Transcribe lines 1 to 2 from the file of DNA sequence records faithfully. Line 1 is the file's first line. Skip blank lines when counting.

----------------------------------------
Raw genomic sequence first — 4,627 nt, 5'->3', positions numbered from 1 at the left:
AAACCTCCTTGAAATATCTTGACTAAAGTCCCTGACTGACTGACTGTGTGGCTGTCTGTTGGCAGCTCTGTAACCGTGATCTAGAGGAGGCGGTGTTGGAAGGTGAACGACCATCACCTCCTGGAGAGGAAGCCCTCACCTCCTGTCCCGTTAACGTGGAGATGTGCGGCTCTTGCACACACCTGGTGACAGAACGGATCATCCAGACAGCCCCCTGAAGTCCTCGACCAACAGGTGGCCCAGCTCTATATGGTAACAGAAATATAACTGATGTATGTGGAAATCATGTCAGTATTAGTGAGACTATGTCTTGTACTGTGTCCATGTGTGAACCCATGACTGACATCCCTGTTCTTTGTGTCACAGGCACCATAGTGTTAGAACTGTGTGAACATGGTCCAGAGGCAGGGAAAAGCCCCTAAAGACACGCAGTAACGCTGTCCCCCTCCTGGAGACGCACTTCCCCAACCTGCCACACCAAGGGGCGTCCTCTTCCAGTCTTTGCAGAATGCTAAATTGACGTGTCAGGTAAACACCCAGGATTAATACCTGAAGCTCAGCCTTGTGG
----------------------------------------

Raw genomic sequence first — 4,627 nt, 5'->3', positions numbered from 1 at the left:
AAACCTCCTTGAAATATCTTGACTAAAGTCCCTGACTGACTGACTGTGTGGCTGTCTGTTGGCAGCTCTGTAACCGTGATCTAGAGGAGGCGGTGTTGGAAGGTGAACGACCATCACCTCCTGGAGAGGAAGCCCTCACCTCCTGTCCCGTTAACGTGGAGATGTGCGGCTCTTGCACACACCTGGTGACAGAACGGATCATCCAGACAGCCCCCTGAAGTCCTCGACCAACAGGTGGCCCAGCTCTATATGGTAACAGAAATATAACTGATGTATGTGGAAATCATGTCAGTATTAGTGAGACTATGTCTTGTACTGTGTCCATGTGTGAACCCATGACTGACATCCCTGTTCTTTGTGTCACAGGCACCATAGTGTTAGAACTGTGTGAACATGGTCCAGAGGCAGGGAAAAGCCCCTAAAGACACGCAGTAACGCTGTCCCCCTCCTGGAGACGCACTTCCCCAACCTGCCACACCAAGGGGCGTCCTCTTCCAGTCTTTGCAGAATGCTAAATTGACGTGTCAGGTAAACACCCAGGATTAATACCTGAAGCTCAGCCTTGTGG